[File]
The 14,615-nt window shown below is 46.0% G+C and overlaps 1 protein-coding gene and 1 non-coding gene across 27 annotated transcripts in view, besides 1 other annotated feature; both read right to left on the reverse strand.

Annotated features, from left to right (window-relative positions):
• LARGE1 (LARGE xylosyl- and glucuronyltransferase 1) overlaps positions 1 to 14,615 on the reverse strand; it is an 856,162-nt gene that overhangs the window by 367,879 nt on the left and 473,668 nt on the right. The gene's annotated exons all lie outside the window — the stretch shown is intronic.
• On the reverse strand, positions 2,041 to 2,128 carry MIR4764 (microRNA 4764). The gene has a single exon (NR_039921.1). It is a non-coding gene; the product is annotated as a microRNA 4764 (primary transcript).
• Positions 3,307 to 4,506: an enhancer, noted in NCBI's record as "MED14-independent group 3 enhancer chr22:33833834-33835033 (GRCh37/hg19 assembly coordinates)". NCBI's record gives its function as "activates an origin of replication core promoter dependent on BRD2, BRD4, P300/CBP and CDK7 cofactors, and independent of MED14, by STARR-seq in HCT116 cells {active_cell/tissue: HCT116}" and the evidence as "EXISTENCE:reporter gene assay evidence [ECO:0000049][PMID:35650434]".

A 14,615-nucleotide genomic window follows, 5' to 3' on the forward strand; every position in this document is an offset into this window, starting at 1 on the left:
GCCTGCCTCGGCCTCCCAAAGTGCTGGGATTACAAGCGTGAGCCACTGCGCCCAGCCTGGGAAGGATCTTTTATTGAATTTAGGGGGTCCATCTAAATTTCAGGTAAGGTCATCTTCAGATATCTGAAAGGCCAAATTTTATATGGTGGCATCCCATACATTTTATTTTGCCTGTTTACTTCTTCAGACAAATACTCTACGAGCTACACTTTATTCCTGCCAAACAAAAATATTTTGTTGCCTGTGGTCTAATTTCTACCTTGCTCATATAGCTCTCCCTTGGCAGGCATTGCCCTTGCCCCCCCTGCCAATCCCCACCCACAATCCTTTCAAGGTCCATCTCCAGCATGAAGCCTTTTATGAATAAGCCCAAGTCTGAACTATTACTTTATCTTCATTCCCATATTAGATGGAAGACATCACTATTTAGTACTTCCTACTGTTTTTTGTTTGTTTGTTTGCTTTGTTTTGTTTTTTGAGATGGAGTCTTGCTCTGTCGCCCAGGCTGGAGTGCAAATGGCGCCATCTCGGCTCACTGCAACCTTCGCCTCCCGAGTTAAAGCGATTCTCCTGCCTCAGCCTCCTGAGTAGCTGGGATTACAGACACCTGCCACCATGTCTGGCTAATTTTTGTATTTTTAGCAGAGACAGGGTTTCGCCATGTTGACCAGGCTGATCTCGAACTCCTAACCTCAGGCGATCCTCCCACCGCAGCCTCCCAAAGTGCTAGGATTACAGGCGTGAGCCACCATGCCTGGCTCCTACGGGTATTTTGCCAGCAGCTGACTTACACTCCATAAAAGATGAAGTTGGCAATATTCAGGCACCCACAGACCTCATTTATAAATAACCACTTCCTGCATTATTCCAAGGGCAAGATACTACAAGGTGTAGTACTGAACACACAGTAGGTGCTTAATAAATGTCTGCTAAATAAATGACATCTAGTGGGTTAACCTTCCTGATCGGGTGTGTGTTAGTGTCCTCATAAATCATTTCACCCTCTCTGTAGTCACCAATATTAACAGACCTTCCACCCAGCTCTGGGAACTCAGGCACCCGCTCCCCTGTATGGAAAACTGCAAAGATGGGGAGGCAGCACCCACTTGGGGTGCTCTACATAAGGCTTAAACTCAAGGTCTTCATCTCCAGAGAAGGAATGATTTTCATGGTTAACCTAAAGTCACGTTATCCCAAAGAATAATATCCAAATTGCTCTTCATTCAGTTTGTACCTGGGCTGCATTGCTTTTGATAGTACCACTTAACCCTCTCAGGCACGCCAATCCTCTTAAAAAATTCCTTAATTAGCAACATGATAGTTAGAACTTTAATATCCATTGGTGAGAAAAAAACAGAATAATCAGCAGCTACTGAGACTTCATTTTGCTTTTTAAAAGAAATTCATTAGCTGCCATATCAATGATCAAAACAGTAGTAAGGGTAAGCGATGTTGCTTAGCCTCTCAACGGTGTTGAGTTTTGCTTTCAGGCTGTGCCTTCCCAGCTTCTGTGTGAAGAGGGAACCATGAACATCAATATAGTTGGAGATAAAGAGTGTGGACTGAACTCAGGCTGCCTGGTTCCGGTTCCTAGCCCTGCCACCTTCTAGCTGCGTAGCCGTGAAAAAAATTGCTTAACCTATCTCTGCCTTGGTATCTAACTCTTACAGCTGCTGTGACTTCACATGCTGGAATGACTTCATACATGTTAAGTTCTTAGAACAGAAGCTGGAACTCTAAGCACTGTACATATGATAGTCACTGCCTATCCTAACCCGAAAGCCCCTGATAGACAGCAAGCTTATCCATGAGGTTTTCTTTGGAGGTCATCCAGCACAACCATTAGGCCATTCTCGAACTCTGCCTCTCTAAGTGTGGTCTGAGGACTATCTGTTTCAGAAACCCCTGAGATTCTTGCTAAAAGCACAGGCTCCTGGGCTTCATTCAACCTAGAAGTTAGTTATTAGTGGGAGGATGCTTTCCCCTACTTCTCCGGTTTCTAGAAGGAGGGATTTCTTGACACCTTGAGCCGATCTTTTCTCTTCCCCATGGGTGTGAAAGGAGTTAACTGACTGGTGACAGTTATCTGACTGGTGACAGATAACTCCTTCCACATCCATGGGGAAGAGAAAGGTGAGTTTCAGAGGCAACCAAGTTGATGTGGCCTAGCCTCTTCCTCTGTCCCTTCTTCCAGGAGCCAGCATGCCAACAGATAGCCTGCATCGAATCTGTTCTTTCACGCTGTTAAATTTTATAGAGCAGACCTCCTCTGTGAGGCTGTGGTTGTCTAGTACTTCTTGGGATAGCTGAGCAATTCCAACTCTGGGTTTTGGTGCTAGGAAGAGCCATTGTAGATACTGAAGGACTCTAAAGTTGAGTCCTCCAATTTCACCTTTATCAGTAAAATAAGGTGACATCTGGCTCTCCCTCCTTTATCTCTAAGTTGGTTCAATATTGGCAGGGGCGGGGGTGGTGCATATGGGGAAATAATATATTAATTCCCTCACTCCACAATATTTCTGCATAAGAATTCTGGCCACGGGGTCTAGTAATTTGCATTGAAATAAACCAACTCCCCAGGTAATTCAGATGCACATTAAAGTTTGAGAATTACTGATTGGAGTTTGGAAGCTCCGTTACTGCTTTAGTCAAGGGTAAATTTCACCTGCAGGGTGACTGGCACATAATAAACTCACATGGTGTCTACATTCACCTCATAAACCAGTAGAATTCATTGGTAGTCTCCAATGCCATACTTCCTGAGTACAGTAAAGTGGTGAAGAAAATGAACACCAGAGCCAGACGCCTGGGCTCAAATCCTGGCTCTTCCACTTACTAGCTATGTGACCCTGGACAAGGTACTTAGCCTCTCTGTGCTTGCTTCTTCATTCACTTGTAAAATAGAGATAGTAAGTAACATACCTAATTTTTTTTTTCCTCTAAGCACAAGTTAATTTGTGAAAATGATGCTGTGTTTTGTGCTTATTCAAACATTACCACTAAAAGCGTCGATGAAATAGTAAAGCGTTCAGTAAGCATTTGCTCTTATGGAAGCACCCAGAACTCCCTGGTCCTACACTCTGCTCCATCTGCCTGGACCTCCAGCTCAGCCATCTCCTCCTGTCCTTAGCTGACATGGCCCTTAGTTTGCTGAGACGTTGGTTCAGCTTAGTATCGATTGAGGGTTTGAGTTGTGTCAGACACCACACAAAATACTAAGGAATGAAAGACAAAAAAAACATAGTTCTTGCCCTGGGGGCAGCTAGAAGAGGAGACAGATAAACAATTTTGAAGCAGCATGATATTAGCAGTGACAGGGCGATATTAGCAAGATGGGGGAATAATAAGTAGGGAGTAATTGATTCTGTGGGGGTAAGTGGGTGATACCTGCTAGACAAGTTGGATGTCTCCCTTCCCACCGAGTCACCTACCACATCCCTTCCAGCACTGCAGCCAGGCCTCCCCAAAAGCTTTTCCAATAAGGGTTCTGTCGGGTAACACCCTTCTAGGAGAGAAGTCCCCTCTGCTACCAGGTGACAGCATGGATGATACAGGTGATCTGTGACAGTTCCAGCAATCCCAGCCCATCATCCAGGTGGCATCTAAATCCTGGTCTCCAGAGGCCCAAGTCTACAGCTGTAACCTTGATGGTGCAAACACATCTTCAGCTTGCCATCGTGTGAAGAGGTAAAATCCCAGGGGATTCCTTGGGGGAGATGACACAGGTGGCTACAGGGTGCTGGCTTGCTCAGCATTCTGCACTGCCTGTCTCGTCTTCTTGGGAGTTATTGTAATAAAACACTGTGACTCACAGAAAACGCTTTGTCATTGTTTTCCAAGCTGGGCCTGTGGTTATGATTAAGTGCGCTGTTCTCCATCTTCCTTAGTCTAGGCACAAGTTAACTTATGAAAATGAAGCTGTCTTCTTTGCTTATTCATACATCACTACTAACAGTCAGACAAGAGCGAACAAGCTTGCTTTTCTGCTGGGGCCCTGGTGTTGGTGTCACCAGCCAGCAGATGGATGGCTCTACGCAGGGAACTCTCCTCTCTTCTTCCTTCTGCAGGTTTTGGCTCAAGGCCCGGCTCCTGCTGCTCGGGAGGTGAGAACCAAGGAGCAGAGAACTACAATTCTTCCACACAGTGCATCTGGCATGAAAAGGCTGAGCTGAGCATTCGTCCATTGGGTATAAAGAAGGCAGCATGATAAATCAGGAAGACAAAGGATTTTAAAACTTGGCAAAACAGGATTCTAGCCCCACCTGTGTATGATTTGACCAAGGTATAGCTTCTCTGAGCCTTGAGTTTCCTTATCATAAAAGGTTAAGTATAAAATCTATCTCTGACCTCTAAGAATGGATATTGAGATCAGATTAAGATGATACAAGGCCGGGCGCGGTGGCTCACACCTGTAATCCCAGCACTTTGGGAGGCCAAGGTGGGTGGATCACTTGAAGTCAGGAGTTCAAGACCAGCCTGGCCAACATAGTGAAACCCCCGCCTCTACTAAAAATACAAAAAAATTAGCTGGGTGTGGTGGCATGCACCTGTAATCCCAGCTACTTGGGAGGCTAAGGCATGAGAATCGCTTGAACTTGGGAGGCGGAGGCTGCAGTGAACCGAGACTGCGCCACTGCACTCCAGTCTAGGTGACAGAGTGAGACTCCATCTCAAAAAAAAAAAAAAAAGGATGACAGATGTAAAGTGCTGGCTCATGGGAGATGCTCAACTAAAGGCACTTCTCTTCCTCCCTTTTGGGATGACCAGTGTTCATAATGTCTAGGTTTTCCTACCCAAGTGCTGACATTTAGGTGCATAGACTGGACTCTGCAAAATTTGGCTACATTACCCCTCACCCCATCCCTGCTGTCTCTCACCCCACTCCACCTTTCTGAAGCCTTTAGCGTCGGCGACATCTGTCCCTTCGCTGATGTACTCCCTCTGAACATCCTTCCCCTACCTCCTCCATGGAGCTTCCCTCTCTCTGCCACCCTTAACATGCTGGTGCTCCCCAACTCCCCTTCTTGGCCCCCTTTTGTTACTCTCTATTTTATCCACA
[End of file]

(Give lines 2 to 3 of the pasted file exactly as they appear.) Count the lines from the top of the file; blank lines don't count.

Annotated features, from left to right (window-relative positions):
• LARGE1 (LARGE xylosyl- and glucuronyltransferase 1) overlaps positions 1 to 14,615 on the reverse strand; it is an 856,162-nt gene that overhangs the window by 367,879 nt on the left and 473,668 nt on the right. The gene's annotated exons all lie outside the window — the stretch shown is intronic.